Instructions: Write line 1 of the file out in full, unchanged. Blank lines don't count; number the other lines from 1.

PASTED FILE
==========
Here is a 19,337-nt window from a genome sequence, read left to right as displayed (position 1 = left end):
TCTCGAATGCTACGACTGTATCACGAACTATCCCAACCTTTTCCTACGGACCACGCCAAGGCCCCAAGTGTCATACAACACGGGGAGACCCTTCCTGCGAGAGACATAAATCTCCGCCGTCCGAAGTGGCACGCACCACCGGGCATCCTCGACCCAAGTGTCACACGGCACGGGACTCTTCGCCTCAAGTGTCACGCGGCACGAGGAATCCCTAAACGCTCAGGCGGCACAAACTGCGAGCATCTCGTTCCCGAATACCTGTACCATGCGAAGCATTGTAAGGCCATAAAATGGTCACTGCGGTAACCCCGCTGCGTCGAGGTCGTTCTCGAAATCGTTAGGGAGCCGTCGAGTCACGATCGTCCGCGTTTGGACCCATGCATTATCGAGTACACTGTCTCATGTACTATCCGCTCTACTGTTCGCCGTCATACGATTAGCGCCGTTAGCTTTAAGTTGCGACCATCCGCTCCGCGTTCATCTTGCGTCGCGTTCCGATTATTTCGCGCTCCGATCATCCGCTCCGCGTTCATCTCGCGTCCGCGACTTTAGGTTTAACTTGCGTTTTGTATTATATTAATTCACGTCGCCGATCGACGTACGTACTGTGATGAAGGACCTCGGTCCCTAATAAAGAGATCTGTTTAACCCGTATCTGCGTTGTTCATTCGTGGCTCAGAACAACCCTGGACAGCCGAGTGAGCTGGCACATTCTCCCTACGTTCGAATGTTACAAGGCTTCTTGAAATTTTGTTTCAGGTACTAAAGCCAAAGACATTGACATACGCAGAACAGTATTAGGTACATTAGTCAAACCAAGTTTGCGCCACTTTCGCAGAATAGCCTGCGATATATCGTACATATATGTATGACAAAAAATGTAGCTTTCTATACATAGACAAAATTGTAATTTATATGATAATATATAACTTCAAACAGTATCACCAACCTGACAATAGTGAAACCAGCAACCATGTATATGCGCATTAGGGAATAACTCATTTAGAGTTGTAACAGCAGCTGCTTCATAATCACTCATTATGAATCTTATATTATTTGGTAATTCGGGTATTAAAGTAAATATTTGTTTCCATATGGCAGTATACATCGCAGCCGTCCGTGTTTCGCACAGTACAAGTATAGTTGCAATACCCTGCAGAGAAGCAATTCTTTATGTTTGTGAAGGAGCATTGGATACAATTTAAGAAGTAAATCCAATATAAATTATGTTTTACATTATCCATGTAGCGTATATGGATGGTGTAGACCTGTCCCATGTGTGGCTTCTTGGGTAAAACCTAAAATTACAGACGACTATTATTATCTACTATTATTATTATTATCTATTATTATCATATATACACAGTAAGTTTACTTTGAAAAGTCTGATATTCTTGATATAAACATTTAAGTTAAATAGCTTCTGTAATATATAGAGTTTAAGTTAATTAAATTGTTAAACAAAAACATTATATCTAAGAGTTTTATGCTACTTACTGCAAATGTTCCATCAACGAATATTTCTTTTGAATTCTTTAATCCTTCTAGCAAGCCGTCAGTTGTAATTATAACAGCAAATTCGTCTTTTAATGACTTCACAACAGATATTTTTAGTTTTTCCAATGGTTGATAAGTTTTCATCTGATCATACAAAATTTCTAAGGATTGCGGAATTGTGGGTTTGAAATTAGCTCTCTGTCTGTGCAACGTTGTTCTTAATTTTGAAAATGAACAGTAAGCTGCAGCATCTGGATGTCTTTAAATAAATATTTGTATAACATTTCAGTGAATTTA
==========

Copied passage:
Here is a 19,337-nt window from a genome sequence, read left to right as displayed (position 1 = left end):